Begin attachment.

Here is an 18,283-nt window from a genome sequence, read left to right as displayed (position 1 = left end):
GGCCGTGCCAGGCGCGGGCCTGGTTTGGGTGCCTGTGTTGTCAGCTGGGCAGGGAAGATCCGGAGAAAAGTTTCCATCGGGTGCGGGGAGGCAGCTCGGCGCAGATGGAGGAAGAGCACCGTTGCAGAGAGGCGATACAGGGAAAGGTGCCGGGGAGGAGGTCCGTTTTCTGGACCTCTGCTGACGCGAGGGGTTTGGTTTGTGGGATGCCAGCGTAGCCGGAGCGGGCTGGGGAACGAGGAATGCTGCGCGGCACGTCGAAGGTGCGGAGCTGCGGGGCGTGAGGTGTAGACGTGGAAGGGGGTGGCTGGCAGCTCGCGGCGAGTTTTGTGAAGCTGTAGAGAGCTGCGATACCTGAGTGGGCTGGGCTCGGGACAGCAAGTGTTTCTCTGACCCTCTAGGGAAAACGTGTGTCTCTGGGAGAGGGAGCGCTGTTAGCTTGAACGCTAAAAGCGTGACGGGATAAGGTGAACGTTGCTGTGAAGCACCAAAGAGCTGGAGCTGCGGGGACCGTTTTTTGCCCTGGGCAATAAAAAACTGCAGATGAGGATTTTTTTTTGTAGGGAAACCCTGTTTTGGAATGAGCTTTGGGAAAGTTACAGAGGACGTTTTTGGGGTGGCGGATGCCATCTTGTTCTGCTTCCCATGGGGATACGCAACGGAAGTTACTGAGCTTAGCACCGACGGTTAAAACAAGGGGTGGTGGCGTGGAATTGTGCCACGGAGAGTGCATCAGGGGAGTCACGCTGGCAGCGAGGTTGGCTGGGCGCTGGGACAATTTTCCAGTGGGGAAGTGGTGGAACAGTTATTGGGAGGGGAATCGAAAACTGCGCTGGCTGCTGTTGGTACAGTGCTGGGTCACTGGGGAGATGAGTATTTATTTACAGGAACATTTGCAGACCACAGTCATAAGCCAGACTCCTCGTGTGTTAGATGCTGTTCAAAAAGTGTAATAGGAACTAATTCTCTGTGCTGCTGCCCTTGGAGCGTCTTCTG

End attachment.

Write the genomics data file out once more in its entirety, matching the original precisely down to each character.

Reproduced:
Here is an 18,283-nt window from a genome sequence, read left to right as displayed (position 1 = left end):
GGCCGTGCCAGGCGCGGGCCTGGTTTGGGTGCCTGTGTTGTCAGCTGGGCAGGGAAGATCCGGAGAAAAGTTTCCATCGGGTGCGGGGAGGCAGCTCGGCGCAGATGGAGGAAGAGCACCGTTGCAGAGAGGCGATACAGGGAAAGGTGCCGGGGAGGAGGTCCGTTTTCTGGACCTCTGCTGACGCGAGGGGTTTGGTTTGTGGGATGCCAGCGTAGCCGGAGCGGGCTGGGGAACGAGGAATGCTGCGCGGCACGTCGAAGGTGCGGAGCTGCGGGGCGTGAGGTGTAGACGTGGAAGGGGGTGGCTGGCAGCTCGCGGCGAGTTTTGTGAAGCTGTAGAGAGCTGCGATACCTGAGTGGGCTGGGCTCGGGACAGCAAGTGTTTCTCTGACCCTCTAGGGAAAACGTGTGTCTCTGGGAGAGGGAGCGCTGTTAGCTTGAACGCTAAAAGCGTGACGGGATAAGGTGAACGTTGCTGTGAAGCACCAAAGAGCTGGAGCTGCGGGGACCGTTTTTTGCCCTGGGCAATAAAAAACTGCAGATGAGGATTTTTTTTTGTAGGGAAACCCTGTTTTGGAATGAGCTTTGGGAAAGTTACAGAGGACGTTTTTGGGGTGGCGGATGCCATCTTGTTCTGCTTCCCATGGGGATACGCAACGGAAGTTACTGAGCTTAGCACCGACGGTTAAAACAAGGGGTGGTGGCGTGGAATTGTGCCACGGAGAGTGCATCAGGGGAGTCACGCTGGCAGCGAGGTTGGCTGGGCGCTGGGACAATTTTCCAGTGGGGAAGTGGTGGAACAGTTATTGGGAGGGGAATCGAAAACTGCGCTGGCTGCTGTTGGTACAGTGCTGGGTCACTGGGGAGATGAGTATTTATTTACAGGAACATTTGCAGACCACAGTCATAAGCCAGACTCCTCGTGTGTTAGATGCTGTTCAAAAAGTGTAATAGGAACTAATTCTCTGTGCTGCTGCCCTTGGAGCGTCTTCTG